The Art of the Network

9780822341000: Hardback
Release Date: 7th December 2007

9780822341178: Paperback
Release Date: 7th December 2007

5 figures, 7 tables

Dimensions: 156 x 235

Number of Pages: 304

Series Politics, History, and Culture

Duke University Press Books

The Art of the Network

Strategic Interaction and Patronage in Renaissance Florence

Hardback / £92.00
Paperback / £24.99

Writing letters to powerful people to win their favor and garner rewards such as political office, tax relief, and recommendations was an institution in Renaissance Florence; the practice was an important tool for those seeking social mobility, security, and recognition by others. In this detailed study of political and social patronage in fifteenth-century Florence, Paul D. McLean shows that patronage was much more than a pursuit of specific rewards. It was also a pursuit of relationships and of a self defined in relation to others. To become independent in Renaissance Florence, one first had to become connected. With The Art of the Network, McLean fills a gap in sociological scholarship by tracing the historical antecedents of networking and examining the concept of self that accompanies it. His analysis of patronage opens into a critique of contemporary theories about social networks and social capital, and an exploration of the sociological meaning of “culture.”

McLean scrutinized thousands of letters to and from Renaissance Florentines. He describes the social protocols the letters reveal, paying particular attention to the means by which Florentines crafted credible presentations of themselves. The letters, McLean contends, testify to the development not only of new forms of self-presentation but also of a new kind of self to be presented: an emergent, “modern” conception of self as an autonomous agent. They also bring to the fore the importance that their writers attached to concepts of honor, and the ways that they perceived themselves in relation to the Florentine state.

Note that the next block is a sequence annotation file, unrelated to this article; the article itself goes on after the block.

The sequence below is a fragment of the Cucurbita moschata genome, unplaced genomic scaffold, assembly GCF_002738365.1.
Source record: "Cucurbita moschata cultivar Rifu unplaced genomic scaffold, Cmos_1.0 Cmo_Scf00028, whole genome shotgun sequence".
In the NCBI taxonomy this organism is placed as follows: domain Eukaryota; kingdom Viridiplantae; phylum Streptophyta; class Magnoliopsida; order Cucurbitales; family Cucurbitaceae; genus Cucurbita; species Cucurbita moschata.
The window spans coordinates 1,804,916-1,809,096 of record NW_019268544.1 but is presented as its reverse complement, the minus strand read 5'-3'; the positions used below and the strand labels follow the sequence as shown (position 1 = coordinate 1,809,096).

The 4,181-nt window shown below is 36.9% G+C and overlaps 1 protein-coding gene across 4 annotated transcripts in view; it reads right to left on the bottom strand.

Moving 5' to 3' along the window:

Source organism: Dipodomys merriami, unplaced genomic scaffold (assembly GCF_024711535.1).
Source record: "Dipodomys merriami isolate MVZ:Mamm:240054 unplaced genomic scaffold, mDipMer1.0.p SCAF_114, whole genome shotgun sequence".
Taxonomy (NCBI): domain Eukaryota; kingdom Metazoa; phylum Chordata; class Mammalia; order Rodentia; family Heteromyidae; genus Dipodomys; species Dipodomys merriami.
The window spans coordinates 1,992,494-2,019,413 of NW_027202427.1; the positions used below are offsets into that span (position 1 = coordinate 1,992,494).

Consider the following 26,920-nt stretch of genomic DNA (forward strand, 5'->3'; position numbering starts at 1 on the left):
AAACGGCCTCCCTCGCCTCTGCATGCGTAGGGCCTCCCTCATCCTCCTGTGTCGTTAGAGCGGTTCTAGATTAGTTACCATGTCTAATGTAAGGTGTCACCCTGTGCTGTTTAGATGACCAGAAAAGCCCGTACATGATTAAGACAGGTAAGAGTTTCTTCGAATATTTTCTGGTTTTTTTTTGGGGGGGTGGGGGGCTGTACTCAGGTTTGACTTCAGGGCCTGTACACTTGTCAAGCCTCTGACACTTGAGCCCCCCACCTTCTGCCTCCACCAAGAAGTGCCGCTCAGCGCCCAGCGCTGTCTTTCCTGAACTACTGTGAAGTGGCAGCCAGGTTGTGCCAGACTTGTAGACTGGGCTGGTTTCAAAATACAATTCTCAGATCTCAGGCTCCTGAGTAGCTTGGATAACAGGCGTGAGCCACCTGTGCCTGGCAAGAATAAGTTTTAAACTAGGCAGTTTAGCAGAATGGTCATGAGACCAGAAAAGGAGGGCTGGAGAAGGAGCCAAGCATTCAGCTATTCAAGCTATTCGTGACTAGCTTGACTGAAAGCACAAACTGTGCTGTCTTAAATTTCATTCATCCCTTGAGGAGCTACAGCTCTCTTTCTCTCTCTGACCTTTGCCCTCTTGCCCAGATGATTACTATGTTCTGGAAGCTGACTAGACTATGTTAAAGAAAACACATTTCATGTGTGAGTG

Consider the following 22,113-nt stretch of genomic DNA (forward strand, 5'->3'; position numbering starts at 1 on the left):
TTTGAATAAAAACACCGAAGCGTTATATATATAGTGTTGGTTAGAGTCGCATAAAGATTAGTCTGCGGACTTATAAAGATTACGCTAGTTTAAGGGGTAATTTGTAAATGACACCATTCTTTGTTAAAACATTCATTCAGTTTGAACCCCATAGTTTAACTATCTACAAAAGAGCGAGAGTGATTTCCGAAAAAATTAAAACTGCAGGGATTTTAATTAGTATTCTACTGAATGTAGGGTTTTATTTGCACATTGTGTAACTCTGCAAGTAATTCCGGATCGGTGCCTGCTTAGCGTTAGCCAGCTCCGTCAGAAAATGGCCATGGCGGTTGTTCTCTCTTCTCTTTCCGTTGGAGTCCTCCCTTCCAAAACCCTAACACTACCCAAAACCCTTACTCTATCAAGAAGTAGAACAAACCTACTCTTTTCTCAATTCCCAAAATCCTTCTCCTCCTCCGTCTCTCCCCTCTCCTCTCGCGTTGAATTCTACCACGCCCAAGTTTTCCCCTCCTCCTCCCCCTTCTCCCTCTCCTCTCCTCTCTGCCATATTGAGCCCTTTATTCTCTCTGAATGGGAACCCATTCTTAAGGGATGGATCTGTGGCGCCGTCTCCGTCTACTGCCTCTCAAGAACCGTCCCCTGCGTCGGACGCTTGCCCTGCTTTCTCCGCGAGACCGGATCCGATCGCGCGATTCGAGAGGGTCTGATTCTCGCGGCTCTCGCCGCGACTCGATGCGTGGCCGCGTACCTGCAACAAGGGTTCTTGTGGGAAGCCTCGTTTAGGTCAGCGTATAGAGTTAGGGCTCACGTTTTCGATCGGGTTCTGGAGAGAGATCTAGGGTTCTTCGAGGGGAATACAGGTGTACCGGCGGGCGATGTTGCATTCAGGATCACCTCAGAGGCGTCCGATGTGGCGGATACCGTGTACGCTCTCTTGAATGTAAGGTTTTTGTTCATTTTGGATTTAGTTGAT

List of Tables and Figures ix
Preface xi
1. The Principles of Networking as a Social Process 1
2. The Rhetoric and Design of Florentine Letter Writing 35
3. The Socially Contested Concept of Honor 59
4. What Gets Said When in Patronage Letters 90
5. The Dynamics of Office Seeking 121
6. Friends of Friends: Raccomandazione as Rhetoric and as Constitutive Principle 150
7. Patronage and the Stalled Transformation of the State 170
8. “Servants and Slaves in Everything and for Everything”: Renaissance Networking and the Emergent Modern Self? 193
Conclusion: Culture and the Network 224
Notes 231
Bibliography 255
Index 279

Paul D. McLean is Associate Professor of Sociology at Rutgers University.

The Art of the Network is a magnificent contribution to the social history of Renaissance Florence and the sociological study of how networks manifest themselves in complex societies. Paul D. McLean addresses with gusto such fundamental issues as the nature of social capital, the preservation of self, and the development of the ‘individual’ in European history. This will be a controversial book for all the right reasons.”—William J. Connell, Seton Hall University, editor of Society and Individual in Renaissance Florence

“Paul D. McLean weaves slants from Bourdieu and Swidler and Goffman together into his own trenchant vision of networking as identity process. You get analytic power along with rich historical understanding wrung from recalcitrant handwriting and ambiguous pronouncements in hundreds of letters across two centuries. Yet McLean is also witty and playful. His brief conclusion is an account of agency and culture so lucid as to be transposable to studies of your own.”—Harrison C. White, Columbia University, author of Identity and Control: A Structural Theory of Social Action

The Art of the Network is more than a tour de force of textual analysis and historical explanation. McLean has written a significant work of sociological theory that makes new contributions to ongoing debates on the nature of social identity and the relationship between agency and structure. . . . This innovative book, as exemplar and prescription, deserves serious attention from cultural and historical sociologists as well as from theorists.”

Richard Lachmann, American Journal of Sociology

“By providing a lucid and plausible account of how interaction is constituted by cultural work, he does a great service for those who wish to be analytical about culture in social networks. McLean’s rich description of rhetorical devices with which interactions are expressed provides a useful taxonomy for further explanatory analysis of culture and interaction.”

Hrag Balian, Canadian Journal of Sociology

“McLean’s study of the material and the process is the most systematic study ever undertaken, and for patronage letter junkies like myself it makes compulsive reading. . . . Historians can lean much from this book.”

Dale Kent
American Historical Review